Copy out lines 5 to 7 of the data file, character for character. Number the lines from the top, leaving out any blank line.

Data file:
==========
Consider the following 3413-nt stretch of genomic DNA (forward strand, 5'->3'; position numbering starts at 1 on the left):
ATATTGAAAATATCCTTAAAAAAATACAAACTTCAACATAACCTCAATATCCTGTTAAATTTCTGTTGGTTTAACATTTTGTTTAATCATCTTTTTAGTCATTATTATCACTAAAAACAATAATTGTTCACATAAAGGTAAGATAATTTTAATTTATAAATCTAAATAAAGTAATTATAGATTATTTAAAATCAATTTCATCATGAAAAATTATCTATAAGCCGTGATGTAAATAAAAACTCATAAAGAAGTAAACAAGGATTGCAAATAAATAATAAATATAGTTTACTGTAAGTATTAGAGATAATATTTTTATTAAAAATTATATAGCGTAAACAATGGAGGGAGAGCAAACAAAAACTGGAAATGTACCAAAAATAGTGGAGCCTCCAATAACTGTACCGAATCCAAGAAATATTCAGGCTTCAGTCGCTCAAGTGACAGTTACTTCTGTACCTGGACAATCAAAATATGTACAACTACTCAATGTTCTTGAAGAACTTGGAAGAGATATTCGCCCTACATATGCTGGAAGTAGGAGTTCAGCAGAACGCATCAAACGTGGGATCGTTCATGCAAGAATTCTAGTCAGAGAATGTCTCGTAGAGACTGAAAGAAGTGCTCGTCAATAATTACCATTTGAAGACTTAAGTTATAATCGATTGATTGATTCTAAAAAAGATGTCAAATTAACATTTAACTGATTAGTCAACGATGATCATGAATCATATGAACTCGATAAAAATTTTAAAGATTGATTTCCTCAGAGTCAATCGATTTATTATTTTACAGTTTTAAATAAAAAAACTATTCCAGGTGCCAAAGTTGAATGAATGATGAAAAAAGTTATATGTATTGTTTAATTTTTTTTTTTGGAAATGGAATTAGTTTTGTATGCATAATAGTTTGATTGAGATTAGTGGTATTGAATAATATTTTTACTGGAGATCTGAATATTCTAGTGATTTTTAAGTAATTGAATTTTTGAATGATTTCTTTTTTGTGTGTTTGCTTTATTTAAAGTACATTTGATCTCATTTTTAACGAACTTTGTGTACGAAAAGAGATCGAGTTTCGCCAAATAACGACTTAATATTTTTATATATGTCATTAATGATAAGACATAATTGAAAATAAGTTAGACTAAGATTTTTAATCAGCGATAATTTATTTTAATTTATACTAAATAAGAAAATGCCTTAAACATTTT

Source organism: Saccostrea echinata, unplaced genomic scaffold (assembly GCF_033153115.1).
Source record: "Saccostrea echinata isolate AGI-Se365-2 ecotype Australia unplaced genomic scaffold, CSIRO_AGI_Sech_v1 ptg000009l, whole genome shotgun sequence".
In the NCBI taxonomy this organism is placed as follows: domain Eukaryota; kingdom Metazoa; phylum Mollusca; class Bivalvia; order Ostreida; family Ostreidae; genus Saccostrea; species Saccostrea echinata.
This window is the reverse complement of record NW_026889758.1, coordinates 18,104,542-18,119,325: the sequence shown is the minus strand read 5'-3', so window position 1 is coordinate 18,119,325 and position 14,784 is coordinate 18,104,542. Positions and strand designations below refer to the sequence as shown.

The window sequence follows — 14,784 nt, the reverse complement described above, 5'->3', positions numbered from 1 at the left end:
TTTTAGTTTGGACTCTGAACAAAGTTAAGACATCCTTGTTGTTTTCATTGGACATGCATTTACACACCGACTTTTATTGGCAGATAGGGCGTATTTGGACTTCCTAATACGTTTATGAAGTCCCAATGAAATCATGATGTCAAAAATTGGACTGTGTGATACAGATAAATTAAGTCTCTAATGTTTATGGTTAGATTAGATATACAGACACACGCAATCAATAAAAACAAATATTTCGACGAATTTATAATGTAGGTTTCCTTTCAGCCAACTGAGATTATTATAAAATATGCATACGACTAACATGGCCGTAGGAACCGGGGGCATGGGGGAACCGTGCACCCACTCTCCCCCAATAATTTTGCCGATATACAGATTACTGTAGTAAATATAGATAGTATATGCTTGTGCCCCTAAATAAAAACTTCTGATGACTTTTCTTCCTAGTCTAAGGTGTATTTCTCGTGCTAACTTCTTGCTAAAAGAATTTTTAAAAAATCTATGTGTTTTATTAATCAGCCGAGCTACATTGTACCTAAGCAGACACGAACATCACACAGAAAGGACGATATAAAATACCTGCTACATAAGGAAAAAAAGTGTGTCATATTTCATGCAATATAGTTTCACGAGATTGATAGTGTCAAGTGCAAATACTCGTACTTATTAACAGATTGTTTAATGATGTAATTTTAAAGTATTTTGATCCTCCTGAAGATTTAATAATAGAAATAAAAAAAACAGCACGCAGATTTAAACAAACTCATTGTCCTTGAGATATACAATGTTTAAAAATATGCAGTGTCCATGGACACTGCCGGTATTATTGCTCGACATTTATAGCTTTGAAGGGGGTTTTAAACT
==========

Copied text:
In the NCBI taxonomy this organism is placed as follows: domain Eukaryota; kingdom Metazoa; phylum Mollusca; class Bivalvia; order Ostreida; family Ostreidae; genus Saccostrea; species Saccostrea echinata.
This window is the reverse complement of record NW_026889758.1, coordinates 18,104,542-18,119,325: the sequence shown is the minus strand read 5'-3', so window position 1 is coordinate 18,119,325 and position 14,784 is coordinate 18,104,542. Positions and strand designations below refer to the sequence as shown.

The window sequence follows — 14,784 nt, the reverse complement described above, 5'->3', positions numbered from 1 at the left end: